The Griffith University scientists used the models to calculate future population changes for nine threatened species for which data exists: orangutan, hoolock gibbon, golden lion tamarin, cheetah, African wild dog, New Zealand sealion, African penguin, great green macaw and Egyptian vulture.

“We converted all ecotourism effects—positive and negative—to ecological parameters and found that for seven of the species involved, ecotourism provides net conservation gains through factors such as private reserves, habitat restoration, reduction in habitat damage, removal of feral predators, anti-poaching measures or captive breeding and food supplementation,” said Professor Buckley.

Dr Castley, from Griffith’s Environmental Futures Research Institute, said the research demonstrates how the net effects of tourism differ among species and sub-populations and that these effects are influenced by local circumstances.

“For example, they depend on the scale and intensity of ecotourism, the size of initial populations, rates of predation and on the impacts of other industries such as fishing and logging,” he said.

“Other factors, including poaching, are also important.”

Griffith School of Environment’s Dr Morrison said the research confirms that ecotourism is not always successful.

“In a few cases, this can have a net negative effect on threatened species,” she said. “However, for most of the rare and endangered bird and mammal species analysed, ecotourism makes the critical difference between survival and extinction.”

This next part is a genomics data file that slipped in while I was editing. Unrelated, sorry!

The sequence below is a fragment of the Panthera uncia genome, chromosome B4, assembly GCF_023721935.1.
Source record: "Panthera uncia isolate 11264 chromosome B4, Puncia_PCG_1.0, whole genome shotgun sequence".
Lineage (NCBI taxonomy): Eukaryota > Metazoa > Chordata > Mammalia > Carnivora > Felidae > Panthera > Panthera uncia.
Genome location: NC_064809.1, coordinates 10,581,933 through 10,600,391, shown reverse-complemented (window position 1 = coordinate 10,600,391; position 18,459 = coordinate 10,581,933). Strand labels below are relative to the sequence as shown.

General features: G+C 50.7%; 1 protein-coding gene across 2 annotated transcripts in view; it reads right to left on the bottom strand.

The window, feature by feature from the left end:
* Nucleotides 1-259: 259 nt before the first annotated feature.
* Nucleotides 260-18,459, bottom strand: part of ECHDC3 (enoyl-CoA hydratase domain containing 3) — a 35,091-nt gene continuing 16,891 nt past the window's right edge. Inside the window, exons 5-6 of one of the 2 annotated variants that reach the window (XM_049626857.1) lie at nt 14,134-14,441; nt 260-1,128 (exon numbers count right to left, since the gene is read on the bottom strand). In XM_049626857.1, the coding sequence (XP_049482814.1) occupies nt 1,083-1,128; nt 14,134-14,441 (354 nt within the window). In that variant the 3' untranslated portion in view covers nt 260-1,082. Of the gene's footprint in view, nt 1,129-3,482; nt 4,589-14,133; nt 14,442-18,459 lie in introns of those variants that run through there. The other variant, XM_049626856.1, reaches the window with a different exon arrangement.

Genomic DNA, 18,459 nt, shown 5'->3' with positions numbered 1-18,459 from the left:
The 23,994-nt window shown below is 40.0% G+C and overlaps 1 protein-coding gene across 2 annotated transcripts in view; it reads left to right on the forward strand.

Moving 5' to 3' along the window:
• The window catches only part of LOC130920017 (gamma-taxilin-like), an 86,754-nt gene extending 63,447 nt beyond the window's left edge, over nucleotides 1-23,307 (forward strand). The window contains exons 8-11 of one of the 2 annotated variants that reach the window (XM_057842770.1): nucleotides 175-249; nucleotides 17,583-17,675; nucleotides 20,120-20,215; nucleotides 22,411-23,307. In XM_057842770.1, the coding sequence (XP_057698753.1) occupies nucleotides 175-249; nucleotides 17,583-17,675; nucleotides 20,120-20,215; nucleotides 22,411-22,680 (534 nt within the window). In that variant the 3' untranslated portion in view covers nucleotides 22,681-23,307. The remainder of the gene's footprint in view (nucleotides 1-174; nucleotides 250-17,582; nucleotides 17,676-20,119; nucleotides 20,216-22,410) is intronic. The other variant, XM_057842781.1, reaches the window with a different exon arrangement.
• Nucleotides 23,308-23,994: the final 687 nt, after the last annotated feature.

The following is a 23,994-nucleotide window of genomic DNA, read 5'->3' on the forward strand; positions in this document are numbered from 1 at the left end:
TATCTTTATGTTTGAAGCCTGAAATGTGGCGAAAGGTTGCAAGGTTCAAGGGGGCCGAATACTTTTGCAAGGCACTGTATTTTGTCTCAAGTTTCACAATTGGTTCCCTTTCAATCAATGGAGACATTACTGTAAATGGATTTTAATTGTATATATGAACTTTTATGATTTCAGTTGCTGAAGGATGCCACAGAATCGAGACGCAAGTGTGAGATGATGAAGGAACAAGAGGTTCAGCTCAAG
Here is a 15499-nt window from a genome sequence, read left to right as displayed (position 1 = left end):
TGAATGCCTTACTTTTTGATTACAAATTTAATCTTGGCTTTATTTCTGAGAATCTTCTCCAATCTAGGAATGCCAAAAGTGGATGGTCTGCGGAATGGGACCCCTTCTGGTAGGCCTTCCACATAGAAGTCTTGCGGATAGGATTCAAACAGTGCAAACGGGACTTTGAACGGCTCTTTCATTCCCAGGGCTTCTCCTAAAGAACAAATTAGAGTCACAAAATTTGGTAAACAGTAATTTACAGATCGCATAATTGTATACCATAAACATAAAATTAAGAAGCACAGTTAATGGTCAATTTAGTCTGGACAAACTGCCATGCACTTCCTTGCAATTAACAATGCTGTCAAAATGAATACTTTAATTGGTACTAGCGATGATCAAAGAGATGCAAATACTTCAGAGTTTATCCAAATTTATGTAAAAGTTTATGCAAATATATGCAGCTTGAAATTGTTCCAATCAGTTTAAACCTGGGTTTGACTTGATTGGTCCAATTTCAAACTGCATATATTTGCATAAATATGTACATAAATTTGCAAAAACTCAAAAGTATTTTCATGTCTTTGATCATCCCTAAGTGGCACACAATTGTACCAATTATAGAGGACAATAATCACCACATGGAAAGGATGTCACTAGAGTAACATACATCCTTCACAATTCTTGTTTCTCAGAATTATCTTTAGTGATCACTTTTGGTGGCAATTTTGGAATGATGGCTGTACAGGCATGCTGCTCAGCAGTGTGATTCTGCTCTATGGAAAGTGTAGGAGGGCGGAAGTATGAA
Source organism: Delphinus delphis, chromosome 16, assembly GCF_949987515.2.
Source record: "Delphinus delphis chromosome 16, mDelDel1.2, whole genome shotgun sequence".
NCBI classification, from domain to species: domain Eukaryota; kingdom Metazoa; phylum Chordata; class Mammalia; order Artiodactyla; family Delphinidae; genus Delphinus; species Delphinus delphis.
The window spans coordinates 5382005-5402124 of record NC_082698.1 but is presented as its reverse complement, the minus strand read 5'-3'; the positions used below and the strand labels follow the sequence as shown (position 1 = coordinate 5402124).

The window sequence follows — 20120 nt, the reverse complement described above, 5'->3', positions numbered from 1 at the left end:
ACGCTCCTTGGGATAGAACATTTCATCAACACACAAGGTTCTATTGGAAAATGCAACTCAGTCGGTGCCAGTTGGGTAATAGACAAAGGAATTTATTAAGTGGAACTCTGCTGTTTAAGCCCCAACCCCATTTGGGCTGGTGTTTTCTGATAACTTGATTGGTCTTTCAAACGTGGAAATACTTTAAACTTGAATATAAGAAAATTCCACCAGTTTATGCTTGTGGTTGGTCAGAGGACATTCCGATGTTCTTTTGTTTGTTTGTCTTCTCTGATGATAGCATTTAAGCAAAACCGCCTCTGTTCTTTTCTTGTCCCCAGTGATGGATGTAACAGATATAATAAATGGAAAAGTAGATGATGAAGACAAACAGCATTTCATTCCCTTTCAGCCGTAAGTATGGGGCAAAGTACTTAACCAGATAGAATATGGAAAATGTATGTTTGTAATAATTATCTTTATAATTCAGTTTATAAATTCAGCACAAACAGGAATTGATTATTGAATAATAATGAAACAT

Griffith School of Environment

When Griffith University introduced the first environmental science degree in Australia, it was revolutionary. Griffith has expanded on their initial programs to offer not only environmental and natural sciences but urban planning and architecture with a focus on sustainable development.

In 1971, establishing a School of Environment was thought of as revolutionary. Over time the environment and sustainable practice has evolved from a fringe issue to a mainstream challenge to government, industry and even individual households.

Griffith University has expanded on their initial programs to offer not only environmental sciences and natural sciences but urban planning and architecture with a focus on sustainable development.

Program: Master of Environment
Location: Nathan Campus, Brisbane, Queensland
Semester intake: February and July
Duration: 2 years